What causes testicular pain?
The source of the testicular pain may be obvious if you have had a recent injury or an accident, but in other cases it may not be clear why you have pain.
Causes of testicular pain might include:
- Injury or trauma: An injury to your testicles may happen during sports, exercise or an accident.
- Orchitis: Inflammation (swelling and a burning sensation) in one or both testicles may be caused by a bacterial or a viral infection. In children, the mumps virus is also a possible cause of orchitis. In the case of mumps the swelling usually starts four to six days after the start of the mumps.
- Inguinal (groin) hernia: An inguinal hernia occurs when part of your intestine pushes through a weak part of your abdominal muscles near the groin. It’s usually not dangerous but it can be painful. If it is painful, you should seek immediate medical attention as you may require urgent surgery.
- Epididymitis: This condition is due to inflammation of the epididymis. The epididymis is a tightly coiled group of thin tubes carrying sperm from the testicles to the sperm duct and out of the body. Epididymitis symptoms include pain and inflammation. The scrotum may be swollen and hot to the touch. This can last for days to weeks. Chronic epididymitis lasts longer than six weeks.
- Spermatocele: A spermatocele is a space filled with fluid that can form inside the epididymis near the testicle. These cysts aren’t cancerous and are usually not painful, but at times they can grow to a large size and become uncomfortable.
- Hydrocele: A hydrocele forms when fluid builds up around the testicles. Hydroceles are common, and sometimes they can cause pain or become infected.
- Hematocele: A hematocele occurs when blood surrounds the testicle. This is usually the result of an injury.
- Varicocele: A varicocele is a group of abnormally large veins near the testicles. These large veins may cause a dull discomfort in the affected testicle during daily activities. The testicle pain usually improves when lying down. Varicoceles may sometimes affect the ability to have children, and are sometimes surgically treated.
- Testicular torsion: Torsion is the twisting of the blood supply to the testicle. This cuts off the blood supply to the testicle and results in a severe, sharp pain. Torsion can occur at any time. This condition needs immediate surgery to save the testicle.
- Kidney stones: Kidney stones happen more commonly when you are dehydrated. Stones can get stuck in the ureters (tubes draining urine from the kidney into the bladder), causing pain in the back, groin or scrotum. Small stones may pass if fluids are increased. Larger stones may need surgery.
- Post-vasectomy pain syndrome: Men who have had a vasectomy sometimes get testicular pain afterwards. This pain can be caused by higher pressure in the vas deferens (tubes carrying sperm) or epididymis and can result in a post-vasectomy pain syndrome.
- Testicular cancer: Testicular cancer is the most common cancer in men aged 15-35. It can sometimes present with a dull ache or pain in the groin or testicles, testicular swelling or heaviness and aching in the lower abdomen or scrotum. Imaging methods can be used to examine the testicles for signs of testicular cancer.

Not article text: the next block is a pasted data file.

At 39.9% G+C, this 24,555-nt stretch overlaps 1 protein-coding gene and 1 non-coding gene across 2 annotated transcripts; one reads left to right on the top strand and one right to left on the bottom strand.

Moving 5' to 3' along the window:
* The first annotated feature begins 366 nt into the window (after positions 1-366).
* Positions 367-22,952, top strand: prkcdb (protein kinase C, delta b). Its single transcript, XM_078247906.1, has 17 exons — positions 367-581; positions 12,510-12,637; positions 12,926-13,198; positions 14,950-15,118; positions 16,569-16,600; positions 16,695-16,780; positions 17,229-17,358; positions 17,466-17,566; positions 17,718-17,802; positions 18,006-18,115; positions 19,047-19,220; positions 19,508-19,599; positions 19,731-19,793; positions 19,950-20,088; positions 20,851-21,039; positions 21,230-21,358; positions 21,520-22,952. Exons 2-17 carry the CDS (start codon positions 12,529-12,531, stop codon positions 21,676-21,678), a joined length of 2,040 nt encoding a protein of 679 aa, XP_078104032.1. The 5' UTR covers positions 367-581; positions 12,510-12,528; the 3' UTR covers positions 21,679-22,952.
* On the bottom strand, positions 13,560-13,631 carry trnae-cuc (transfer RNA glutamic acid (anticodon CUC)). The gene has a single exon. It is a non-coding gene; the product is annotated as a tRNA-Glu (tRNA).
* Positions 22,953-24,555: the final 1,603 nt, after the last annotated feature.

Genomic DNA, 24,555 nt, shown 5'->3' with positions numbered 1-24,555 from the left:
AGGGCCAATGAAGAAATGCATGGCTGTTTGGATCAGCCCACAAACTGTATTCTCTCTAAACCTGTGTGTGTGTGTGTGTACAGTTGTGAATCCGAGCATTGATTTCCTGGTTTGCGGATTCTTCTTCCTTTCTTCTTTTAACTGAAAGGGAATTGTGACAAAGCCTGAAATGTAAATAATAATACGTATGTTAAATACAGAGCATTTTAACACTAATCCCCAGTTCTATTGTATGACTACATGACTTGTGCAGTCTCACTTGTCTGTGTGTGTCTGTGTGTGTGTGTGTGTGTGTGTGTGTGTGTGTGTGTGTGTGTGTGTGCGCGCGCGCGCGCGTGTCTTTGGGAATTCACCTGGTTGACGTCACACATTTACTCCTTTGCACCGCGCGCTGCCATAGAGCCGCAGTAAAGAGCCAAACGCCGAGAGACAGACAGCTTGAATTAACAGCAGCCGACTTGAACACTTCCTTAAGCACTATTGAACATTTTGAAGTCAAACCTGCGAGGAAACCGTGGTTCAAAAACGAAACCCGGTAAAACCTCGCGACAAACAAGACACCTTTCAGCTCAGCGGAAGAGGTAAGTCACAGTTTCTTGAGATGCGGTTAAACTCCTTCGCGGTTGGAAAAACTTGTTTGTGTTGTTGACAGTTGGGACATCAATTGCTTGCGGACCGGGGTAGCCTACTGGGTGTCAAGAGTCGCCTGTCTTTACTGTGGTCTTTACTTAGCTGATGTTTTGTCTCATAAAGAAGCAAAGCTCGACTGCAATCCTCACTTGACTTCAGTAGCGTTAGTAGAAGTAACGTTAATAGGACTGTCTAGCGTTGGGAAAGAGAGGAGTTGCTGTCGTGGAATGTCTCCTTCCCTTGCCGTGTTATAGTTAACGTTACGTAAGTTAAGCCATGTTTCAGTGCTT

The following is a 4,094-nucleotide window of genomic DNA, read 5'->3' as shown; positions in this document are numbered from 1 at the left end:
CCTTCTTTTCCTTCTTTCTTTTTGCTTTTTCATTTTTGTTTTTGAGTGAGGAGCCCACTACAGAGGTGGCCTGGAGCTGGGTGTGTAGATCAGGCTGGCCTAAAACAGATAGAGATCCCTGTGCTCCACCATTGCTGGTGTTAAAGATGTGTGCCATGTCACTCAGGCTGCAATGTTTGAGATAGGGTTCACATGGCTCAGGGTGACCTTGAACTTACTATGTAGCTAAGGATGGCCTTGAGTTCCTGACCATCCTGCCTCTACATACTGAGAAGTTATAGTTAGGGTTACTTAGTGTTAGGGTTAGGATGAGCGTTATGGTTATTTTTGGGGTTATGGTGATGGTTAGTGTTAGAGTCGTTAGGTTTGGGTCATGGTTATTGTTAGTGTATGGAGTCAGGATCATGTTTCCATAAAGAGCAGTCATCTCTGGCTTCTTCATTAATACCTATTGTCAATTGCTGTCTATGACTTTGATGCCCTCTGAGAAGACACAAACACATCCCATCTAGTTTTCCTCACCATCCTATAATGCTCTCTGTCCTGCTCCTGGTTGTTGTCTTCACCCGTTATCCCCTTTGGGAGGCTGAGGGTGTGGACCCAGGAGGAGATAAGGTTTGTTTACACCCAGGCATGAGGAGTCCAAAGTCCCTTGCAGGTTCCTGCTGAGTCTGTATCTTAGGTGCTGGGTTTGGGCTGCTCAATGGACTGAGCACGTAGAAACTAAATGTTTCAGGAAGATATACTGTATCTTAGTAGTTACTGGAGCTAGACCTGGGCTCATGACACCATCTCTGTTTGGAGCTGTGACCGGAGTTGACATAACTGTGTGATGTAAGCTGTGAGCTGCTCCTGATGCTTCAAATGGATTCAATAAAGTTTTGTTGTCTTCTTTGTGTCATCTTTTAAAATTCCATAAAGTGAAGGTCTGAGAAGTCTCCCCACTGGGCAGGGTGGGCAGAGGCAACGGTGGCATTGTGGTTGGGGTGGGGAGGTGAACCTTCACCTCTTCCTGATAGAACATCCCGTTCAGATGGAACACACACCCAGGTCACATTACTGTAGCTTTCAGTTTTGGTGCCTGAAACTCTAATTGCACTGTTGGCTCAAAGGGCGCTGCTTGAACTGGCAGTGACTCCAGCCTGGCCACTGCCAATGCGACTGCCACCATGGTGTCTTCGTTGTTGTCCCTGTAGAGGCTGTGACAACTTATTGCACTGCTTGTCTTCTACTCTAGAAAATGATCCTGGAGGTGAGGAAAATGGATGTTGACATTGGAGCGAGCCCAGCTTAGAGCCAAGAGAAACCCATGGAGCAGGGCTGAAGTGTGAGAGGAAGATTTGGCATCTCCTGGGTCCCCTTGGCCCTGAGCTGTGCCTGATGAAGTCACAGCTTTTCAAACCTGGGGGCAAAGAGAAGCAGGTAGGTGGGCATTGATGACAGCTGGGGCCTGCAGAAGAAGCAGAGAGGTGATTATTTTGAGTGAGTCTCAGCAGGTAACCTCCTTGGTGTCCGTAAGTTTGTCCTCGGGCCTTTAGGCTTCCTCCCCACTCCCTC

What are some other symptoms that may occur?
Symptoms may include:
- Pain: Testicular pain can feel different depending on the cause. A sudden injury results in sharp, sudden pain, followed by a dull ache. The pain of epididymitis can worsen with time. Kidney stones can cause sharp pains in the back that spread to the testicles and to the tip of the penis.
- Bruising: There may be bruising on the scrotum if the testicles were injured.
- Nausea and vomiting: Feeling sick to your stomach and vomiting can be a symptom of many conditions. These include testicular injury, orchitis or kidney stones.
- Swelling: There may be a lump in the scrotum. The scrotum may appear red or shiny. These can signs of injury, orchitis, epididymitis or a testicular tumor.
- Fever: Fever together with testicular pain is a sign of orchitis or epididymitis.
- Urination problems: Some kidney stones can cause frequent urination. There may also be a burning sensation on urination, or blood may be seen in the urine.
Who treats testicular pain?
If you have testicular pain or if you have recently had high-risk sexual activity, you should seek medical help. High-risk sexual activity includes having more than one partner or having a partner who has had more than one partner. You can get diagnosed by specialists including:
- Urologist: If you have signs of testicular cancer or kidney stones, you may be referred to an urologist (a surgical specialist who treats urinary problems).
- Nephrologist: If you have kidney infections or poorly functioning kidneys, you may be referred to a nephrologist (a medical specialist who treats urinary problems).
How is testicular pain diagnosed?
Your doctor will exam you standing up and lying down. You’ll be asked questions about when the pain started, how long you have had it, how much it hurts and exactly where you hurt. You’ll also be asked about your sexual, medical and surgical history. Tell your doctor if any activities make your pain better or worse, like going to the bathroom, exercise, sex or sitting.
Blood or urine tests can help to rule out infections as a possible cause. If there’s a lump in your testicle, an ultrasound will be ordered to check for testicular cancer. If the ultrasound scan shows signs of cancer, you’ll be referred to an urologist to have the cancer removed.
If you get diagnosed and treated early, testicular cancer has a very high cure rate.